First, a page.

Rudolf Bultmann, the father of demythologization, urged people to get behind the text. On that, I agree. I also agree that sometimes the superstition of the age, or the need to see things in a miraculous way, can be passed down in an oral society much easier than it can today. But, I don’t think that is what is happening with the story of the fishes and the loaves.
At this point, I do not care if the event(s) actually happened. I don’t think that we can determine if Jesus set on a hilltop and fed even a single person, much less test the validity of the miracle. But, this doesn’t stop people from placing this story into two interpretative categories. One, it happened as the Gospels say it did. Twice. Or, we can demythologize it and suggest the real miracle is that people shared what they had. Perhaps, as the demyth camp suggests, this event tells us that when the one lone boy shared his meal, then the hearts of the others were opened.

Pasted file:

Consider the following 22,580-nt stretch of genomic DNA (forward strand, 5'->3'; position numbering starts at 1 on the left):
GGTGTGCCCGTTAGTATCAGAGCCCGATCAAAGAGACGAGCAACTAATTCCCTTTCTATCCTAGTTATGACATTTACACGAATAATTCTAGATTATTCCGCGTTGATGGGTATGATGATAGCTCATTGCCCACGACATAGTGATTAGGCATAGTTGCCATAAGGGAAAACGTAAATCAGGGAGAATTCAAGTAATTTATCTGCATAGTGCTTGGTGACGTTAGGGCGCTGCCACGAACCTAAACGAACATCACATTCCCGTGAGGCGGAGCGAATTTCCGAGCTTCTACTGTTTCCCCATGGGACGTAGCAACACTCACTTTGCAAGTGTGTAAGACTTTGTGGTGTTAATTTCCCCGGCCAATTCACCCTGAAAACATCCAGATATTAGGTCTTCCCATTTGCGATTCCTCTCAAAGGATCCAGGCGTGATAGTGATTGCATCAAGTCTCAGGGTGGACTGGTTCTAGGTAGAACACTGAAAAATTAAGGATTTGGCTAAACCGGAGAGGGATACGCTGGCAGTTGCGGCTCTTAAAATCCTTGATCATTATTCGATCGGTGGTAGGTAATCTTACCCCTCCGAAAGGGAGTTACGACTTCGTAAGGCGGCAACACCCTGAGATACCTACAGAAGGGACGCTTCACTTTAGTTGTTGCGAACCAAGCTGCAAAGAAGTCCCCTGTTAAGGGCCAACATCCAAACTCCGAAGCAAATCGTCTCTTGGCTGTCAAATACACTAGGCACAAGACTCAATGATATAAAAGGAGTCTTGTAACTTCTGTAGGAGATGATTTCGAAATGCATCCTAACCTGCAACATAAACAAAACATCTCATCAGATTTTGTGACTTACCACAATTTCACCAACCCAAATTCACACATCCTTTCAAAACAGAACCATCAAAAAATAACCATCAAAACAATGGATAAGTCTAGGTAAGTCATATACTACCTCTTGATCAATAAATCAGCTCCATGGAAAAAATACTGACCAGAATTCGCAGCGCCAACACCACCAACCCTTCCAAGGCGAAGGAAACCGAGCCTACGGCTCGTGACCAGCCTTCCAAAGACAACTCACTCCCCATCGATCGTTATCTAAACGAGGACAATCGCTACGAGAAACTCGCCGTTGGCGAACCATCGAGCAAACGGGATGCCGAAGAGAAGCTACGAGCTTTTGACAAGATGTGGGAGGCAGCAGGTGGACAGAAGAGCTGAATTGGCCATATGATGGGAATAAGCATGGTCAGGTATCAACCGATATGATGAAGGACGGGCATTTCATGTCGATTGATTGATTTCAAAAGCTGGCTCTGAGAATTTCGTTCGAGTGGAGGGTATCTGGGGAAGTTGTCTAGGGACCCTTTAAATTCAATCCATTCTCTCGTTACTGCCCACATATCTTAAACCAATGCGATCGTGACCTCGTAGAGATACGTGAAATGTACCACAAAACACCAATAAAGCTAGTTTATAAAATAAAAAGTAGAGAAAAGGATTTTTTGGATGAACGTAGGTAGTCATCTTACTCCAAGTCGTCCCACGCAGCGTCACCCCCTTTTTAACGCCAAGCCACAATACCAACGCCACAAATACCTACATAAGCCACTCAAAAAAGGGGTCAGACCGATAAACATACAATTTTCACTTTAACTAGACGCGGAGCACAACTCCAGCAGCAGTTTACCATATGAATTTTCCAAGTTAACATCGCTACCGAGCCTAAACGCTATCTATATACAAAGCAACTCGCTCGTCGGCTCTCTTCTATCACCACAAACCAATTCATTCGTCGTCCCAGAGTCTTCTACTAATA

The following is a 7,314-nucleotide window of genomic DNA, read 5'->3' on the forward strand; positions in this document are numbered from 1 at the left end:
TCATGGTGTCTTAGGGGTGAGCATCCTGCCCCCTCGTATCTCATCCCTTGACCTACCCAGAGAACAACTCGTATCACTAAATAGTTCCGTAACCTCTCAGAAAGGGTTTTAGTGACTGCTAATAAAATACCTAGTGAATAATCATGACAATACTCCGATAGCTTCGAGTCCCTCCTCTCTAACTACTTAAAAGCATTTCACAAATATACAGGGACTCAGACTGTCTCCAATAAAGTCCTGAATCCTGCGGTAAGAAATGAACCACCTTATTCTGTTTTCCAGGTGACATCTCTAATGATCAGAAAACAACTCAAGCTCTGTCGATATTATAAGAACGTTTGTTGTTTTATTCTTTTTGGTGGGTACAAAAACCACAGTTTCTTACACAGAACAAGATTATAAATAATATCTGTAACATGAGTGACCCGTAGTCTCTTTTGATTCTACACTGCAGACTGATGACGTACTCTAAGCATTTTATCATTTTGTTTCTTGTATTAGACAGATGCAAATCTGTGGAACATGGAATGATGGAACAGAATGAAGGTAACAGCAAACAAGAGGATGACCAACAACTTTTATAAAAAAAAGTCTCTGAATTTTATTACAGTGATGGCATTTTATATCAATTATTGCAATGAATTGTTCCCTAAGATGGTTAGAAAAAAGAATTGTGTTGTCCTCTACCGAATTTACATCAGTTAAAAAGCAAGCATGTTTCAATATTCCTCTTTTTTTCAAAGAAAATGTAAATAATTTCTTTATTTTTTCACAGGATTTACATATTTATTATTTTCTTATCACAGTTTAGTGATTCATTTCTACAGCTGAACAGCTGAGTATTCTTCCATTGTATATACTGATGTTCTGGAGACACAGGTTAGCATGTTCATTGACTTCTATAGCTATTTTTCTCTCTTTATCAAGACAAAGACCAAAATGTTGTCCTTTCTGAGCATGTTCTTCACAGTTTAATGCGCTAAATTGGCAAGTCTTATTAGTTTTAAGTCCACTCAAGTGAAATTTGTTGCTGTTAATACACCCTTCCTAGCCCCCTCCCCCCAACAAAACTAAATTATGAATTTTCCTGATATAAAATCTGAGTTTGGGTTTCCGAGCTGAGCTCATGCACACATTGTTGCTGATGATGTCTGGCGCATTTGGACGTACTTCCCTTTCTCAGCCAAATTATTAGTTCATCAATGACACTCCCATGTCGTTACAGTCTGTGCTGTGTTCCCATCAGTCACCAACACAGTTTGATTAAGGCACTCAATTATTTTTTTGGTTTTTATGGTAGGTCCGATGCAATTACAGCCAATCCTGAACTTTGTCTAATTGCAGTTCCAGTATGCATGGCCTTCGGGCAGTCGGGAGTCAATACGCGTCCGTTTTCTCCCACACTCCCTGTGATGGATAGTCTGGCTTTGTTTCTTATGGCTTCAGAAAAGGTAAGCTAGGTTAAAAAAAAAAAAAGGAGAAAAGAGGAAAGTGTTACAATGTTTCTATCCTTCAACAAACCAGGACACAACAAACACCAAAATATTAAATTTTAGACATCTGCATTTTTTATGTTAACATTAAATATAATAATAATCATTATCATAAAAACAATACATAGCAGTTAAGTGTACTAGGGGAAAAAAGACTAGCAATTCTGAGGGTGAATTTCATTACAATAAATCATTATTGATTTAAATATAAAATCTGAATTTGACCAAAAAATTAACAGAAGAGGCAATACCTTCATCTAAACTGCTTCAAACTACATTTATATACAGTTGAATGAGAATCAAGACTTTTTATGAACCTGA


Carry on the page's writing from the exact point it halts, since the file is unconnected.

Personally, I find it easier to believe that Jesus actually fed 5000 (Mark 6.30-44) and 4000 (mark 8.1-10) people via a miracle than it is to believe that the story is actually a mythologized account of a communal sharing of a meal because of the heart of a small child.
Rather, this section of Mark, as ]] has established, is based on the Elijah-Elisha narratives. You cannot — you should not — read Mark without reading 2 Kings several dozen times.
Let me give you an alternative to the dichotomy of the “it happened” camp.
Mark is using two feeding stories to show that 1.) Jesus is greater than Elijah-Elisha and 2.) Jesus’ bread is better than the Pharisees. If you’ll turn to 2 Kings 4, there are 2 feeding stories there.
2 Kings 4.1-7 is about the plentiful oil Elisha grants the widow.
2 Kings 4.38-44 details the story of Elisha recognizing the poisoned stew, fixes it with yeast or flour. Then, it feeds more than expected.
In Mark 8.14-21, the disciples are hungry and ask for bread. Look at the answer Jesus gives them. Not only does he compare the bread he has with those of the Herodians and the Pharisees but he then calls attention to the number of baskets, as if they were a sign!
If you seek to rationalize the miracle you will miss the theological significance of them. They are crafted in such a way as to put Jesus into a particular place in the story — not only Mark’s story, but Israel’s story as well. Jesus assumes the Elijah-Elisha mantle, does it better, and then does it in such a way as to counter the opposing religious viewpoints.
Stop rationalizing, accepting, or rejecting the miracles. Understand how they fit into the story.